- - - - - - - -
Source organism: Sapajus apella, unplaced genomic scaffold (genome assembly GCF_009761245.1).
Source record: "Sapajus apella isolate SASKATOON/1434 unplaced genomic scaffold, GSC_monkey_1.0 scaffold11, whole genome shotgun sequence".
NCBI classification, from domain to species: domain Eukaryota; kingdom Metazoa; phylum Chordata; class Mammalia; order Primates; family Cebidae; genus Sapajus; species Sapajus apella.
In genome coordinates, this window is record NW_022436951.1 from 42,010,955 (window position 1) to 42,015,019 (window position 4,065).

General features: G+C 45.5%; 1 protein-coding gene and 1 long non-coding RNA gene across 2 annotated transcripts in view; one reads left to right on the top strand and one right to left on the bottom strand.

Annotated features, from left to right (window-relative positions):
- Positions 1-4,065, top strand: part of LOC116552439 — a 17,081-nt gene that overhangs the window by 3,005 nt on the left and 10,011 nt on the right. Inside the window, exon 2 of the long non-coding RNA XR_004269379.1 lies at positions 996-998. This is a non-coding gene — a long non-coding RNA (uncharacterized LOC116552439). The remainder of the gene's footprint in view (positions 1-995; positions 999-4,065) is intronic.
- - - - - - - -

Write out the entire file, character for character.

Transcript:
Source organism: Sapajus apella, unplaced genomic scaffold (genome assembly GCF_009761245.1).
Source record: "Sapajus apella isolate SASKATOON/1434 unplaced genomic scaffold, GSC_monkey_1.0 scaffold11, whole genome shotgun sequence".
NCBI classification, from domain to species: domain Eukaryota; kingdom Metazoa; phylum Chordata; class Mammalia; order Primates; family Cebidae; genus Sapajus; species Sapajus apella.
In genome coordinates, this window is record NW_022436951.1 from 42,010,955 (window position 1) to 42,015,019 (window position 4,065).

General features: G+C 45.5%; 1 protein-coding gene and 1 long non-coding RNA gene across 2 annotated transcripts in view; one reads left to right on the top strand and one right to left on the bottom strand.

Annotated features, from left to right (window-relative positions):
- Positions 1-4,065, top strand: part of LOC116552439 — a 17,081-nt gene that overhangs the window by 3,005 nt on the left and 10,011 nt on the right. Inside the window, exon 2 of the long non-coding RNA XR_004269379.1 lies at positions 996-998. This is a non-coding gene — a long non-coding RNA (uncharacterized LOC116552439). The remainder of the gene's footprint in view (positions 1-995; positions 999-4,065) is intronic.